In Japan, Shaken Soil Turned Soft After Quake The violent shaking from Japan's March 11 earthquake stirred up the soil, leading to broken water pipes, tilted utility poles and manholes that popped out of the ground. The phenomenon, known as liquefaction, was particularly noticeable in areas built on land reclaimed from the sea.
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In Japan, Shaken Soil Turned Soft After Quake

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In Japan, Shaken Soil Turned Soft After Quake

In Japan, Shaken Soil Turned Soft After Quake

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  • <iframe src="" width="100%" height="290" frameborder="0" scrolling="no" title="NPR embedded audio player">
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This is MORNING EDITION from NPR News. I'm Renee Montagne.

The earthquake that struck Japan several weeks ago will be remembered mainly for the devastating tsunami that it created. The quake itself did remarkably little damage to buildings in most areas, thanks to strict construction codes. But in a few places, particularly around Tokyo, buildings didn't fare so well. As NPR's Jon Hamilton reports, these are places built on land reclaimed from the sea.

JON HAMILTON: When the ground began to shake at Shoppers Plaza near Tokyo people got outside in a hurry. A video shows them milling about on a paved courtyard, waiting for the aftershocks to end.

(Soundbite of screaming)

Then, sections of the courtyard begin to pulse and heave. The pavement buckles, black liquid flows up through the cracks. Teiko Kato was there. She had just run out of the flower shop she manages, carrying the store's most valuable orchid.

Ms. TEIKO KATO (Owner, flower shop): (Through translator) I really witnessed to when the ground was moving sideways. And we thought that we cannot stand up there, so we moved farther down to closer to that bus stop.

HAMILTON: Within a few minutes, mud covered much of the courtyard. In places, the ground level dropped as much as a foot. Out on the street, manholes were being pushed up out of the earth. Water pipes broke. Utility poles began to lean.

Ms. KATO: (Foreign language spoken)

HAMILTON: Kato says she was terrified because she knew what was going on. It was more than an earthquake. The ground beneath her had become liquid. It's called liquefaction. The shaking allows sand and water underground to rise and things on the surface to sink.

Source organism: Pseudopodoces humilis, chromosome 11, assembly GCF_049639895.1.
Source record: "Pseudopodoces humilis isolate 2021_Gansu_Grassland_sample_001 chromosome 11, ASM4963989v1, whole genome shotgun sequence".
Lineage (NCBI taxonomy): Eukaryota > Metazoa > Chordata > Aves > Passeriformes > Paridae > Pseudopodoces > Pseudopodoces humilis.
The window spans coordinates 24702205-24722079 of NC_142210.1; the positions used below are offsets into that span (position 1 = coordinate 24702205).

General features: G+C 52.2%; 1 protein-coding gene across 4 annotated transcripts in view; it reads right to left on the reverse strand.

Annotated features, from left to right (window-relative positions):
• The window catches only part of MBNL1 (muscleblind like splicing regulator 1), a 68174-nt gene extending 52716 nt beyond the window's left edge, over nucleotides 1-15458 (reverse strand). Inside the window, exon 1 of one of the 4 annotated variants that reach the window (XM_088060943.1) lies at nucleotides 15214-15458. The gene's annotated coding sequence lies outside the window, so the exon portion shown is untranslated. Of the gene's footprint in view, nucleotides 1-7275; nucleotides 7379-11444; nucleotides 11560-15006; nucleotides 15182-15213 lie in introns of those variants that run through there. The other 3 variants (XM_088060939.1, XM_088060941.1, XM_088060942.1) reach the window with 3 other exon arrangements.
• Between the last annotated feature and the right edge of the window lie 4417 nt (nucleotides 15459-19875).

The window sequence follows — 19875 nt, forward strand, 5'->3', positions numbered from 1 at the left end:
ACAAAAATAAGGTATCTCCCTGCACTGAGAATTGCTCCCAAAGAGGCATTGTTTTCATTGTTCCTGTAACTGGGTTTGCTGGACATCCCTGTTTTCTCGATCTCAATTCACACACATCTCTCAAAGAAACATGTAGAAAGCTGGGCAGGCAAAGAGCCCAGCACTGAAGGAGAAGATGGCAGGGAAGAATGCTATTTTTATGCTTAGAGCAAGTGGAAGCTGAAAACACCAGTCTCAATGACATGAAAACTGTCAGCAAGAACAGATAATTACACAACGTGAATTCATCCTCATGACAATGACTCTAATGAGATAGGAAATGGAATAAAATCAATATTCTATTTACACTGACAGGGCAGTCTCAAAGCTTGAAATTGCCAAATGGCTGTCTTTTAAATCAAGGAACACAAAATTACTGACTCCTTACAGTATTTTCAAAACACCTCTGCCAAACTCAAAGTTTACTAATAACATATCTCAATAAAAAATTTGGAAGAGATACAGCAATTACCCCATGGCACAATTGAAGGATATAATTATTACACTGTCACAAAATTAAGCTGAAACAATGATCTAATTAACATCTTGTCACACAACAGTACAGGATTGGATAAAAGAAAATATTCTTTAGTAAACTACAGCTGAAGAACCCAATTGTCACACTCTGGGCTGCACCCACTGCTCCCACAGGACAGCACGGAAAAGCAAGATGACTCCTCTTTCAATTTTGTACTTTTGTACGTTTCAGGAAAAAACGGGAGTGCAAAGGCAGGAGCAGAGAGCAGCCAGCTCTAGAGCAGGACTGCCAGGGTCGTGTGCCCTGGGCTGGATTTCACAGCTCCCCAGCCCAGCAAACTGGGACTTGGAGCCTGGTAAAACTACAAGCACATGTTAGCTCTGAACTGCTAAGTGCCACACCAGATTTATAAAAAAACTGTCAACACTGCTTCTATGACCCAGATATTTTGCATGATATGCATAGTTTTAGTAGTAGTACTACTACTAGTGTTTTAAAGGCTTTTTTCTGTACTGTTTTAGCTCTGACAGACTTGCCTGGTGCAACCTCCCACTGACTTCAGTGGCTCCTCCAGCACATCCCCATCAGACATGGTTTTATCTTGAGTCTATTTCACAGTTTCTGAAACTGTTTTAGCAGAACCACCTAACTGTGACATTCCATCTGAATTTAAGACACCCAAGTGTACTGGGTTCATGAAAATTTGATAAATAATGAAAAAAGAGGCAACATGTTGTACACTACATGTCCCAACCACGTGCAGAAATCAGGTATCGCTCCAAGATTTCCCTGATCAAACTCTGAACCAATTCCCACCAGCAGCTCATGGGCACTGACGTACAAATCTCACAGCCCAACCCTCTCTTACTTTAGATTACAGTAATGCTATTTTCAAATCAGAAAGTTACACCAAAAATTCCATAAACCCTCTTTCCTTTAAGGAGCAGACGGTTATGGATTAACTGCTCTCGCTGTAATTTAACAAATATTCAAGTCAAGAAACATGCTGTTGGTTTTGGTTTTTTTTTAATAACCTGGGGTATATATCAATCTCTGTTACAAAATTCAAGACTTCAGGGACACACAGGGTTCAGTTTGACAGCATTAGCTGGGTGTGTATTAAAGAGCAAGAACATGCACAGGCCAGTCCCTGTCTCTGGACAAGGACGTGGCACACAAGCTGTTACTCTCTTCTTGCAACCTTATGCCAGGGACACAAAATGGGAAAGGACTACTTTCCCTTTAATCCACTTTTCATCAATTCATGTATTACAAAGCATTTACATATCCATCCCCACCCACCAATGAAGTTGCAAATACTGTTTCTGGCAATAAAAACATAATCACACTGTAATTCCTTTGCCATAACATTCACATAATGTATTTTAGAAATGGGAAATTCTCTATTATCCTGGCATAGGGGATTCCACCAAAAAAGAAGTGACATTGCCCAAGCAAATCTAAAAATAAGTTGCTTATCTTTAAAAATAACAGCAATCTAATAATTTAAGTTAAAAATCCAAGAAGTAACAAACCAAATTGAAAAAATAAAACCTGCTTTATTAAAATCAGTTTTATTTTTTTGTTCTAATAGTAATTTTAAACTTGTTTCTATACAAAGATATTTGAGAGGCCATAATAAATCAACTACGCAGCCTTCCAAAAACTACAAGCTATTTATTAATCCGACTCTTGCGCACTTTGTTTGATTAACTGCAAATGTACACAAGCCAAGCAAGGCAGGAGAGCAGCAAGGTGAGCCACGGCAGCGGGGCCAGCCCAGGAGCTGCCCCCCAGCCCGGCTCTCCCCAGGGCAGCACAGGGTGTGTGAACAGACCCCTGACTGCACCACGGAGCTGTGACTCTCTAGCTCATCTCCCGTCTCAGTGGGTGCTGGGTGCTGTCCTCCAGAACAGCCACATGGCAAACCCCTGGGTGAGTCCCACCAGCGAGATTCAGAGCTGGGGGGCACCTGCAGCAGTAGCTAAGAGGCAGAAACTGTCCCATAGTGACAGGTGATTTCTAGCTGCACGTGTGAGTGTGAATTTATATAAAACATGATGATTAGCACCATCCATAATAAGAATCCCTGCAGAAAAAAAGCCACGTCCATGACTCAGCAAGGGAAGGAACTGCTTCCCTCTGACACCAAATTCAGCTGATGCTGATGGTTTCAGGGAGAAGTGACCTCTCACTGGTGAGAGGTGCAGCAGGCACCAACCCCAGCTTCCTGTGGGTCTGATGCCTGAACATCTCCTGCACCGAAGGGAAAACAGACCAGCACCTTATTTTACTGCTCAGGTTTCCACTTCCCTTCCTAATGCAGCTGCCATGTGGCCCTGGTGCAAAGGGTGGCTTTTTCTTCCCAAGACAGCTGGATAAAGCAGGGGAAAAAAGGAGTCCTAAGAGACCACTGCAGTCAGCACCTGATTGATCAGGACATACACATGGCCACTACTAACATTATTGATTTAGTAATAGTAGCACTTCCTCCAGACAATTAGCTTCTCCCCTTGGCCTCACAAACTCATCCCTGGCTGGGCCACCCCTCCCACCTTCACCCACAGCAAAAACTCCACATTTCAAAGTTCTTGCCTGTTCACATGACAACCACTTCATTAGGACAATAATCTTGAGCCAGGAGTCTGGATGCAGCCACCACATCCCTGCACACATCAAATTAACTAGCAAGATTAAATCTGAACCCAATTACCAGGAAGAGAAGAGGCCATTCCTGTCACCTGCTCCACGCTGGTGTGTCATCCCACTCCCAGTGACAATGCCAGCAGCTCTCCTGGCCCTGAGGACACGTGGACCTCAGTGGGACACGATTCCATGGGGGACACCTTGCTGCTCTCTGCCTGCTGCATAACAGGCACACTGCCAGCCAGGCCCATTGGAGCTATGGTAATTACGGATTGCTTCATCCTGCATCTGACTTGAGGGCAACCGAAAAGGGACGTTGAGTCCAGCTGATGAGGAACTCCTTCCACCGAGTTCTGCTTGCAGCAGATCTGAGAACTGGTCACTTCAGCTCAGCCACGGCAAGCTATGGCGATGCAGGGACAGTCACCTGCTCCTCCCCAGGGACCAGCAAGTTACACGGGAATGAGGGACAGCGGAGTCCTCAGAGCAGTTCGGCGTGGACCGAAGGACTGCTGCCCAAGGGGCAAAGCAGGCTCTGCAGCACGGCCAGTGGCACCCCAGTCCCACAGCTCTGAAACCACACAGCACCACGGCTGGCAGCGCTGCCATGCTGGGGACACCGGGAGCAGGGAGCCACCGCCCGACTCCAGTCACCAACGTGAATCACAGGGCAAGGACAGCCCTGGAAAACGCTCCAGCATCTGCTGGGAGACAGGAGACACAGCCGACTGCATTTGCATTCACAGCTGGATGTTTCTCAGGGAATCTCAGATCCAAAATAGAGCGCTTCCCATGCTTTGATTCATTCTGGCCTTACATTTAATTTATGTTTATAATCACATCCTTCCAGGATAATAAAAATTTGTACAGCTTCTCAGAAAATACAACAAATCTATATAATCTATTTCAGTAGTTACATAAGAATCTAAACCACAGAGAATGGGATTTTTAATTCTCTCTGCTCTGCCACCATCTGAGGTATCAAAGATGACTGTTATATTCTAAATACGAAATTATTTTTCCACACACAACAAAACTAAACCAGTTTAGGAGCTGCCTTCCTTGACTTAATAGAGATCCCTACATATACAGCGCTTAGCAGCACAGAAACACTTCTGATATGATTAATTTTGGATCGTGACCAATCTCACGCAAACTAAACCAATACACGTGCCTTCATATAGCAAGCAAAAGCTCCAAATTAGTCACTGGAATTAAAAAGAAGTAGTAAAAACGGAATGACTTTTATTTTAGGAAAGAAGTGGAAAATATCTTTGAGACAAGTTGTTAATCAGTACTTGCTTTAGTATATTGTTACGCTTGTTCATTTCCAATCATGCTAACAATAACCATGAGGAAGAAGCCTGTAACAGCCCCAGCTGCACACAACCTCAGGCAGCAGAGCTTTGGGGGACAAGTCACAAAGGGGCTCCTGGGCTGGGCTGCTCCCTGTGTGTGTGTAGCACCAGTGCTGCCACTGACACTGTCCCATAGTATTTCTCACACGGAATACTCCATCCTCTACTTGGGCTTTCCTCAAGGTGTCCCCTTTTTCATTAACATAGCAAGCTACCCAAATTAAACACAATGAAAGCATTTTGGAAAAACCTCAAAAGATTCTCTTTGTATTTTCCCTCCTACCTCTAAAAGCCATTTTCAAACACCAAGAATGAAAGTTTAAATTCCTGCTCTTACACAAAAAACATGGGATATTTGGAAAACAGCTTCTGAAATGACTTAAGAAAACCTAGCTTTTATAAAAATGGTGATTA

Kato's shop and everything around it is built on land that used to be part of Tokyo Bay, and this sort of reclaimed land is highly vulnerable to liquefaction. But it's also cheaper to live here, so Kato and her family had moved in despite the risk.

Ms. KATO: (Through translator) We came in with a dream to have a new shining life in a nice area. But I don't know, after experiencing this.

HAMILTON: Since the earthquake, a lot of engineers have been visiting this area called Urayasu to figure out precisely what happened. Ross Boulanger spent several days there before returning to his job at the University of California, Davis. He says what happened is like what happens when you mix beach sand and water in a pail and shake it.

Dr. ROSS BOULANGER (Civil engineer, University of California, Davis): Soil takes on the appearance of being like a liquid, and that's where the term liquefaction comes from.

HAMILTON: Boulanger has studied liquefaction from the 1989 Loma Prieta earthquake in California. It affected San Francisco's Marina District, which is also built on reclaimed land.

But Boulanger says what he saw near Tokyo bay was much worse. That's because the Japanese earthquake was more powerful and went on for a very long time.

Dr. BOULANGER: If you look at by comparison the motions in the Marina District from the Loma Prieta earthquake, strong shaking was over in 10 or 15 seconds, whereas at some of these sites the shaking is going on for minutes.

HAMILTON: Boulanger says that may be the reason even small houses in Urayasu were damaged. Usually these houses are so light they tend to float, even as the ground liquefies.

Dr. BOULANGER: You know, one of the things we'd never really seen before were very light structures settling and tilting by amounts we hadn't really seen in other earthquakes.

Unidentified Man: (Foreign language spoken)

(Soundbite of shoveling)

HAMILTON: Takako Utsunomiya lives in one of those structures. It's a two-story home in a nice part of Urayasu, not far from Tokyo Disneyland. Utsunomiya is sweeping the path from her front door as two masked workers shovel mud from a walkway beside the house. The house is still intact on its concrete slab foundation, but you might not want to live in it.

Ms. TAKAKO UTSUNOMIYA: (Through translator) My house was heavily damaged, because it's really tilted and distorted towards the back side of the land. And if you're standing in the house you feel dizzy because the floor is distorted.

HAMILTON: Engineers say there was much less damage at nearby Tokyo Disneyland, which is also built on reclaimed land. They say that's because Disney spent a lot of money to pack down the reclaimed land before building their theme park on it.

Jon Hamilton, NPR News.

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